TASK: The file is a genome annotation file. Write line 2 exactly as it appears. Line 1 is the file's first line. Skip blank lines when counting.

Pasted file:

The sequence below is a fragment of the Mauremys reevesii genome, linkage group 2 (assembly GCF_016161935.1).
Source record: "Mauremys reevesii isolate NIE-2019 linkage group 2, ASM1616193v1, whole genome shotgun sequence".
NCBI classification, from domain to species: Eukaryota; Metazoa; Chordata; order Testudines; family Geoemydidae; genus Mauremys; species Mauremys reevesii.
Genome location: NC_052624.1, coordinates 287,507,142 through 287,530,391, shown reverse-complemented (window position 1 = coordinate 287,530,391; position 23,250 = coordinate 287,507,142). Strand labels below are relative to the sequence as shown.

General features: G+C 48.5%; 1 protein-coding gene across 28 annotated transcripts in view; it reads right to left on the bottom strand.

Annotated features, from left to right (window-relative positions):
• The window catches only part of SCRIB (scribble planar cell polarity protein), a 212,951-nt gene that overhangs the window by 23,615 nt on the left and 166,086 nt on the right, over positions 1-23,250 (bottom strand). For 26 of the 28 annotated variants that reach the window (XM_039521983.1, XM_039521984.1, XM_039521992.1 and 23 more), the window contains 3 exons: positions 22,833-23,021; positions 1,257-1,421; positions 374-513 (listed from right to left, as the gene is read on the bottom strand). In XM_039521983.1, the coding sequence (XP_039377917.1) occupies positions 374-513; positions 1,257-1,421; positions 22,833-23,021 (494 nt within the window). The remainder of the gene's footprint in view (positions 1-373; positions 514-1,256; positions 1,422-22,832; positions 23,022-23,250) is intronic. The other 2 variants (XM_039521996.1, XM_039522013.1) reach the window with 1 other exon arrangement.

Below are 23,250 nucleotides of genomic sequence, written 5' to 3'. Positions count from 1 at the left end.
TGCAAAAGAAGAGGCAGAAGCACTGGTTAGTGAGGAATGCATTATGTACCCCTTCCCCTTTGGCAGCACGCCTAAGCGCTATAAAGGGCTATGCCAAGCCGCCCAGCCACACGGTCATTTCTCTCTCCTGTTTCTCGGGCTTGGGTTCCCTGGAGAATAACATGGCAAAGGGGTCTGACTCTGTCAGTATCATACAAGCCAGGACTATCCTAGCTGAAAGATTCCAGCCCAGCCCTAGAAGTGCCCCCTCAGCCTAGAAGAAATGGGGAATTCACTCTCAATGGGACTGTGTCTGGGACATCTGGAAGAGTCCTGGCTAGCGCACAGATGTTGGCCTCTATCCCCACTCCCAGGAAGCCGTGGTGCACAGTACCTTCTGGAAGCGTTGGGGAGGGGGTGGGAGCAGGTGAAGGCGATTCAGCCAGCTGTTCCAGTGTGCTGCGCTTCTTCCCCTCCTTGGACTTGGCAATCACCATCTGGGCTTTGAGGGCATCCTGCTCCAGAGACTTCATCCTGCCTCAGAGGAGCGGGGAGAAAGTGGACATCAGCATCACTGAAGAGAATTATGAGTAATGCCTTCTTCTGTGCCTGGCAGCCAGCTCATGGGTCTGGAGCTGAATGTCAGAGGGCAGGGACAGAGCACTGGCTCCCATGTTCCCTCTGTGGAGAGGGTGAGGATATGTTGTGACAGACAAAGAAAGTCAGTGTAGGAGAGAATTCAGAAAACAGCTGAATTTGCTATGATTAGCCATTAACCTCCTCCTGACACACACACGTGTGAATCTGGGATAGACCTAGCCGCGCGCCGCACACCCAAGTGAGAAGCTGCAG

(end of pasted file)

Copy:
Source record: "Mauremys reevesii isolate NIE-2019 linkage group 2, ASM1616193v1, whole genome shotgun sequence".